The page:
November 16, 2010

The Forest for the Trees

There's so much to like about this book, from editor/agent Betsy Lerner's wit to her generosity in pulling back the curtains on how publishing works. What I like best is her thoughts on what makes a writer.

There's the love-hate relationship with writing itself, the agony of self-doubt, the burning desire to put your story out there, the discipline. The need for solitude in a society that mistrusts loners. An ego big enough to pursue your dreams and strong enough to battle the demons that will rise to thwart you. And they will rise, oh, how they'll rise!

Frankly, the part about ego caught me by surprise. I thought anyone plagued by feelings of notworthiness (is there such a word?) lacked self-esteem. But that's exactly what keeps us going. We're convinced our stories need to be told, that no one else can tell them the way we can.  We brave the blank screen, we never give up. And perseverance, in Lerner's opinion, is the best predictor of success.

Whatever the catalyst (anger, pain, joy, curiosity, payback, obsession) writing is a way we prove ourselves to the world. Remember that mousy girl who hid in the back row at school? The one who blended with the walls in a crowd? Under that shy exterior, a writer lurked, watching and waiting. Now she's ready to share her stories.

So, how's your writing ego these days?


  1. It is a bit of a paradox. I tend to be shy and not too bold. But I guess even I have vanity, like we all do to some extent. I think my writing has worth. I just have to accept that others may not feel the same way.

  2. Wendy: Yes, it is a paradox, isn't it? But we shoulder on anyway, trusting we'll find our audience.

  3. Definitely have to have ego to write and let your work be seen, but the matching confidence isn't always there.

  4. Each and every one of us, writer or not, has a unique voice and a story to tell. If you aren't a loner, and you share large portions of your life with family and friends, there may not be as strong a need to have your story heard. I suspect this is indeed why so many writers are introverts.

    My ego's gotten smarter. I now make sure my betas and CPs understand the story I'm trying to tell. If someone tries to turn my tale into a romance or women's fiction or a procedural or LGBT dystopian, I run the other way.

  5. Stephanie: It's amazing how many published writers still say they lack confidence each time they pen something new. Guess it goes with the territory.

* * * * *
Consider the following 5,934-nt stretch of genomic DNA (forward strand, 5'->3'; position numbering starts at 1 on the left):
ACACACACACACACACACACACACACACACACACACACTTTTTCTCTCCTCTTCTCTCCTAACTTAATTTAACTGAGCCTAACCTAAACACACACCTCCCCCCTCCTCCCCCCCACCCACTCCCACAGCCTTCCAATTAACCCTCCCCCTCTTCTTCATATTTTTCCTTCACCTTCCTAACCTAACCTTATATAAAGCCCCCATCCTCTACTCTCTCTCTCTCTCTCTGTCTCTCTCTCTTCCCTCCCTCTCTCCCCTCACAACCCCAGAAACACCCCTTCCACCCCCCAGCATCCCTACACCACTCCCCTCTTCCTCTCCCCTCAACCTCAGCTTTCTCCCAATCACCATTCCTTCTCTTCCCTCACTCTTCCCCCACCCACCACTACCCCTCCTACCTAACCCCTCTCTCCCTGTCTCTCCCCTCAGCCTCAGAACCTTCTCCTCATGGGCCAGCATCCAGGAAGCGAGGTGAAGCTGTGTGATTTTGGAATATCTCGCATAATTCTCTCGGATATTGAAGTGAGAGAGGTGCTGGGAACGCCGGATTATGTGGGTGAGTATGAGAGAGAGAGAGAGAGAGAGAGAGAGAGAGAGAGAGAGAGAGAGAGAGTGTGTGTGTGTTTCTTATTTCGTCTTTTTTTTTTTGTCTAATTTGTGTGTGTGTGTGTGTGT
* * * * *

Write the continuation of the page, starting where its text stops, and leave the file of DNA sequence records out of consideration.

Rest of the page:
VR: I think writers who consider themselves introverts (and some can be social gadflies like Lisa Yee) are basically people who are comfortable being alone, whose own thoughts and imagination provide ample stimulation. That may explain why so many find refuge in writing.

    Funny thing about readers. I was taken to task by one who insisted I explore the "evil sister" plot in Ch. 1 before delving into subplots in Ch 2. Since siblings were never mentioned, I crossed that reader off my list. ;-)

  6. So true, so true. I don't know where the confidence comes from but even through all the rejections, introverted and shy writers keep sending things out.

  7. Catherine: Ambivalence is certainly part of the whole process, isn't it?

  8. I love this post. Writing is such a war--there's the doubt, the questioning, the worry and the bleak hopelessness, but it's balanced by the certainty that we have something to say, and it must be us who say it.

    You put it so well. I haven't read this book but I'll look for it. :)

    Angela @ The Bookshelf Muse

  9. Angela: Thanks! Lerner's book struck so many chords with me. I hope you enjoy it.

  10. Wow. I really do need to get this book!

    I just finished my second book, and I'm still not sure what to do with it. I worry mostly that no one will connect with it in the way I have, and so it will languish beneath my bed with the dust bunnies.

    Good thing I'm too stubborn for that to happen! :)

  11. Heidi: Congrats on finishing the second book. I think it's a good idea to set it aside–not under the bed–and come back to it after the holidays (or sooner). I have no doubt readers will connect with it, too. ;-)


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